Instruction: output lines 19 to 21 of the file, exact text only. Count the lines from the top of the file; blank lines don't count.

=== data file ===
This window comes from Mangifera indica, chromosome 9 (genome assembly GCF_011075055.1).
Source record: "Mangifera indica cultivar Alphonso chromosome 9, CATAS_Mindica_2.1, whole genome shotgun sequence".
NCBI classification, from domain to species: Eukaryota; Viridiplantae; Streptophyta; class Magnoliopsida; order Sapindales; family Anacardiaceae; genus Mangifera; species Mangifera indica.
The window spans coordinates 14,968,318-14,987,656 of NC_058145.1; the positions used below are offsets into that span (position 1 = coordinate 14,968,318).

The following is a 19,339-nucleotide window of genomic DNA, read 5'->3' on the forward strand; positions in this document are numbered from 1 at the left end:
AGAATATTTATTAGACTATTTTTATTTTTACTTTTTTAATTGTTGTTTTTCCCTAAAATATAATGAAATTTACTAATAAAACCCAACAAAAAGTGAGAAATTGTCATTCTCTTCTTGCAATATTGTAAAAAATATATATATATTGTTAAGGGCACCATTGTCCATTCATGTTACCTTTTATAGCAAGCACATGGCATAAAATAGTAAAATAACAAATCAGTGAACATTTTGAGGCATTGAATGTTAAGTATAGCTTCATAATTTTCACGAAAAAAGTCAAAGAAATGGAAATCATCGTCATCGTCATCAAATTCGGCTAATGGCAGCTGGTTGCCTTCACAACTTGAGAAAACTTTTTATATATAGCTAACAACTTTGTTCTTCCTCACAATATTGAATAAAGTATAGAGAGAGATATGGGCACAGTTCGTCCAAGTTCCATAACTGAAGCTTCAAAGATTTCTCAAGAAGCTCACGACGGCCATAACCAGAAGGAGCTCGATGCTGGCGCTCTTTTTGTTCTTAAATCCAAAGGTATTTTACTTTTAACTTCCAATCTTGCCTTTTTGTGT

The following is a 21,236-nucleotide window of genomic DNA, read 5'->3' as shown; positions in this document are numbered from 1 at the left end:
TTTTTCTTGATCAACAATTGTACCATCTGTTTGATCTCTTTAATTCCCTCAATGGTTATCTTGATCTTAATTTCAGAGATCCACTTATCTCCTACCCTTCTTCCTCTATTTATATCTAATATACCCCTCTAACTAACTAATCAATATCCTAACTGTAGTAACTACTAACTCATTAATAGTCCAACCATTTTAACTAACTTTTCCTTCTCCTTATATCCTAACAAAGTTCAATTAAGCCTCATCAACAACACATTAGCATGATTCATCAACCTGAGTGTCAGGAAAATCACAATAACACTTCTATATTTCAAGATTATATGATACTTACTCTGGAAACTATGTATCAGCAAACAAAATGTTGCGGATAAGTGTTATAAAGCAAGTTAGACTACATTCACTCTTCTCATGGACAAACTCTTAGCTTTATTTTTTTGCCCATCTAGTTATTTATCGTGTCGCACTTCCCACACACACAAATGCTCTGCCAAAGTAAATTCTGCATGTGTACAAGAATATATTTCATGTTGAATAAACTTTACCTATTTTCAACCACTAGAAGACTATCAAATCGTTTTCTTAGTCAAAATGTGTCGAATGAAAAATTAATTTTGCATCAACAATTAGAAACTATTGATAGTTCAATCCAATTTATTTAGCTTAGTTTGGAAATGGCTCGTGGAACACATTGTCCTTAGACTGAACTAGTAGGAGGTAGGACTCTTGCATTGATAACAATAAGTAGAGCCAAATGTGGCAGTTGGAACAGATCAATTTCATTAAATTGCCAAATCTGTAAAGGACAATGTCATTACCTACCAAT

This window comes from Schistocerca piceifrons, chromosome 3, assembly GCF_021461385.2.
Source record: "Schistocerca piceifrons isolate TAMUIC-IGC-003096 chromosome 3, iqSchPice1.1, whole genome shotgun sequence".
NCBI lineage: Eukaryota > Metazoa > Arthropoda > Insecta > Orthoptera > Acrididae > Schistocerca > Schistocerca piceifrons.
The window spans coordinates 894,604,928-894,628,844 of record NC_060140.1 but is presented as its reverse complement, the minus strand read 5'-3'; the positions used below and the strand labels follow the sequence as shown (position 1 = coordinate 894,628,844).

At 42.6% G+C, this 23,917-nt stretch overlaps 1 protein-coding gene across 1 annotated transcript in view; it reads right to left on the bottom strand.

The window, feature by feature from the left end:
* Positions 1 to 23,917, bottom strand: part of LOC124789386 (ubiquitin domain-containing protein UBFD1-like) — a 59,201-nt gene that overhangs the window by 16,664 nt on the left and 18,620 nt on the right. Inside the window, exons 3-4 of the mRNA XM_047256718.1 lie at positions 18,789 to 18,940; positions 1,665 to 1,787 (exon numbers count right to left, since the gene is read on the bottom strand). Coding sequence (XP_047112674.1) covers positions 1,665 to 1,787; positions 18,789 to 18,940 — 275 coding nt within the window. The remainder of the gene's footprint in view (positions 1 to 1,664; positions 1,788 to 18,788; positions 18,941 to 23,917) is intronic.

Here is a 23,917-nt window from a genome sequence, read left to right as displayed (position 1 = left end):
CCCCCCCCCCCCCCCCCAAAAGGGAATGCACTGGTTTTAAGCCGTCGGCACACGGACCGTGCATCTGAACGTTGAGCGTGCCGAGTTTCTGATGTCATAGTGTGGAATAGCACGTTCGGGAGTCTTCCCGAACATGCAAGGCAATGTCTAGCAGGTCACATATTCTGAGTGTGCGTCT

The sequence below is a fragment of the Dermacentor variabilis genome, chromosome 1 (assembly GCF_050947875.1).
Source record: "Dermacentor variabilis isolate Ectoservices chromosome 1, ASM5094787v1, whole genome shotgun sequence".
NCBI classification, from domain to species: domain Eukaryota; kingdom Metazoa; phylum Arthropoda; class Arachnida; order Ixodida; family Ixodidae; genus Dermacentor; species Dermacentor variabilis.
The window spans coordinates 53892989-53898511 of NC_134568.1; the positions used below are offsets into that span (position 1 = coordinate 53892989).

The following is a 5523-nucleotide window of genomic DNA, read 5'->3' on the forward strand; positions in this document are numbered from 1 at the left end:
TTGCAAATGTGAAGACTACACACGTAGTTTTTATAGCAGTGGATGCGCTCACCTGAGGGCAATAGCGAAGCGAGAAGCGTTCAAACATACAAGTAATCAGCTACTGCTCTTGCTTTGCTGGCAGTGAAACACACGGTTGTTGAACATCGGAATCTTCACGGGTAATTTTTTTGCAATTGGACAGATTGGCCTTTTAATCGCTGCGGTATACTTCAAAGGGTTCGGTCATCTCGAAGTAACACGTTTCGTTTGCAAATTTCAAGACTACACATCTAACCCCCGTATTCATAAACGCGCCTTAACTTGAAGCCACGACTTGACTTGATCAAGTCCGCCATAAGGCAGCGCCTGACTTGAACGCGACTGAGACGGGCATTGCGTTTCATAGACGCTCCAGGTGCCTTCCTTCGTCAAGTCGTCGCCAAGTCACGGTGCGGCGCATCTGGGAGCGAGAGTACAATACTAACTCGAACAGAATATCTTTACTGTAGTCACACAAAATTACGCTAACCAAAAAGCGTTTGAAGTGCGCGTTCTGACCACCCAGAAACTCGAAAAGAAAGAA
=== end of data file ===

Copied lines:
Source record: "Dermacentor variabilis isolate Ectoservices chromosome 1, ASM5094787v1, whole genome shotgun sequence".
NCBI classification, from domain to species: domain Eukaryota; kingdom Metazoa; phylum Arthropoda; class Arachnida; order Ixodida; family Ixodidae; genus Dermacentor; species Dermacentor variabilis.
The window spans coordinates 53892989-53898511 of NC_134568.1; the positions used below are offsets into that span (position 1 = coordinate 53892989).